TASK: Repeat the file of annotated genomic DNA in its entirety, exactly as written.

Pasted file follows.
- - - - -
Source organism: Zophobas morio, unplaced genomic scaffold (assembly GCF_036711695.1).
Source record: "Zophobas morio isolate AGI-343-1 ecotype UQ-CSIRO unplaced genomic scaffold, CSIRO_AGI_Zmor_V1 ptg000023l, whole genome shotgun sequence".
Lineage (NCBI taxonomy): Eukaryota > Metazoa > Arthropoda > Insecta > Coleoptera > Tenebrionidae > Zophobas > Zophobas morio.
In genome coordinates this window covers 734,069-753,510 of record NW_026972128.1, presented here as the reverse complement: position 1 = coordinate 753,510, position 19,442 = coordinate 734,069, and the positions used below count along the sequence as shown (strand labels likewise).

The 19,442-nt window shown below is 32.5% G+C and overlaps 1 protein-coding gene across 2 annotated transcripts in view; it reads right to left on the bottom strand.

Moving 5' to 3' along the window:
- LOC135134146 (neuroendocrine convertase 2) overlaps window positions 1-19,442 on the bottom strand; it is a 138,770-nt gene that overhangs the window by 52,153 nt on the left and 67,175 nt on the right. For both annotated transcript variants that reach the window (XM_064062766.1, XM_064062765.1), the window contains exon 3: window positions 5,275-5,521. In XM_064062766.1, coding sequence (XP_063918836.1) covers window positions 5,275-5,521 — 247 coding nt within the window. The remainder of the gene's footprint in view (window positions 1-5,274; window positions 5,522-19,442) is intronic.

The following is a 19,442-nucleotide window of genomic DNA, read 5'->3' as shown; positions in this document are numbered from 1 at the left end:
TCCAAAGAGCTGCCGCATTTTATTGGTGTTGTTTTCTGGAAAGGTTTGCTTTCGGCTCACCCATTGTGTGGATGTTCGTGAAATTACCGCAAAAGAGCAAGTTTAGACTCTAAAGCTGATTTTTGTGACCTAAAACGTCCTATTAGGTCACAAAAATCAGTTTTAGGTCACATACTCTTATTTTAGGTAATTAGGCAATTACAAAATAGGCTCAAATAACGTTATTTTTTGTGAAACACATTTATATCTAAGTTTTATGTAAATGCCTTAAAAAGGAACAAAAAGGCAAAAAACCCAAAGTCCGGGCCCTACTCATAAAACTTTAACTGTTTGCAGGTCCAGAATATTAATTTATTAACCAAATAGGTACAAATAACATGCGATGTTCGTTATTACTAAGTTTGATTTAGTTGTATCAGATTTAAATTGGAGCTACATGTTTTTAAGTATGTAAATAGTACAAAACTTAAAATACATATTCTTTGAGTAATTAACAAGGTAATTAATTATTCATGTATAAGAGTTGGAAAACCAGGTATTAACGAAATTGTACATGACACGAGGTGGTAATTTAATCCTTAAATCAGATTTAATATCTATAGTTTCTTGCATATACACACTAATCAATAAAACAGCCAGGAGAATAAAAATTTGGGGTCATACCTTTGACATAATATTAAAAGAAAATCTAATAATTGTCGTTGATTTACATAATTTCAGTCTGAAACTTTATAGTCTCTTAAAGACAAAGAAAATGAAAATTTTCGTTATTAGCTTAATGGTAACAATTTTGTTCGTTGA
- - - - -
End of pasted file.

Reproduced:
Source organism: Zophobas morio, unplaced genomic scaffold (assembly GCF_036711695.1).
Source record: "Zophobas morio isolate AGI-343-1 ecotype UQ-CSIRO unplaced genomic scaffold, CSIRO_AGI_Zmor_V1 ptg000023l, whole genome shotgun sequence".
Lineage (NCBI taxonomy): Eukaryota > Metazoa > Arthropoda > Insecta > Coleoptera > Tenebrionidae > Zophobas > Zophobas morio.
In genome coordinates this window covers 734,069-753,510 of record NW_026972128.1, presented here as the reverse complement: position 1 = coordinate 753,510, position 19,442 = coordinate 734,069, and the positions used below count along the sequence as shown (strand labels likewise).

The 19,442-nt window shown below is 32.5% G+C and overlaps 1 protein-coding gene across 2 annotated transcripts in view; it reads right to left on the bottom strand.

Moving 5' to 3' along the window:
- LOC135134146 (neuroendocrine convertase 2) overlaps window positions 1-19,442 on the bottom strand; it is a 138,770-nt gene that overhangs the window by 52,153 nt on the left and 67,175 nt on the right. For both annotated transcript variants that reach the window (XM_064062766.1, XM_064062765.1), the window contains exon 3: window positions 5,275-5,521. In XM_064062766.1, coding sequence (XP_063918836.1) covers window positions 5,275-5,521 — 247 coding nt within the window. The remainder of the gene's footprint in view (window positions 1-5,274; window positions 5,522-19,442) is intronic.

The following is a 19,442-nucleotide window of genomic DNA, read 5'->3' as shown; positions in this document are numbered from 1 at the left end:
TCCAAAGAGCTGCCGCATTTTATTGGTGTTGTTTTCTGGAAAGGTTTGCTTTCGGCTCACCCATTGTGTGGATGTTCGTGAAATTACCGCAAAAGAGCAAGTTTAGACTCTAAAGCTGATTTTTGTGACCTAAAACGTCCTATTAGGTCACAAAAATCAGTTTTAGGTCACATACTCTTATTTTAGGTAATTAGGCAATTACAAAATAGGCTCAAATAACGTTATTTTTTGTGAAACACATTTATATCTAAGTTTTATGTAAATGCCTTAAAAAGGAACAAAAAGGCAAAAAACCCAAAGTCCGGGCCCTACTCATAAAACTTTAACTGTTTGCAGGTCCAGAATATTAATTTATTAACCAAATAGGTACAAATAACATGCGATGTTCGTTATTACTAAGTTTGATTTAGTTGTATCAGATTTAAATTGGAGCTACATGTTTTTAAGTATGTAAATAGTACAAAACTTAAAATACATATTCTTTGAGTAATTAACAAGGTAATTAATTATTCATGTATAAGAGTTGGAAAACCAGGTATTAACGAAATTGTACATGACACGAGGTGGTAATTTAATCCTTAAATCAGATTTAATATCTATAGTTTCTTGCATATACACACTAATCAATAAAACAGCCAGGAGAATAAAAATTTGGGGTCATACCTTTGACATAATATTAAAAGAAAATCTAATAATTGTCGTTGATTTACATAATTTCAGTCTGAAACTTTATAGTCTCTTAAAGACAAAGAAAATGAAAATTTTCGTTATTAGCTTAATGGTAACAATTTTGTTCGTTGA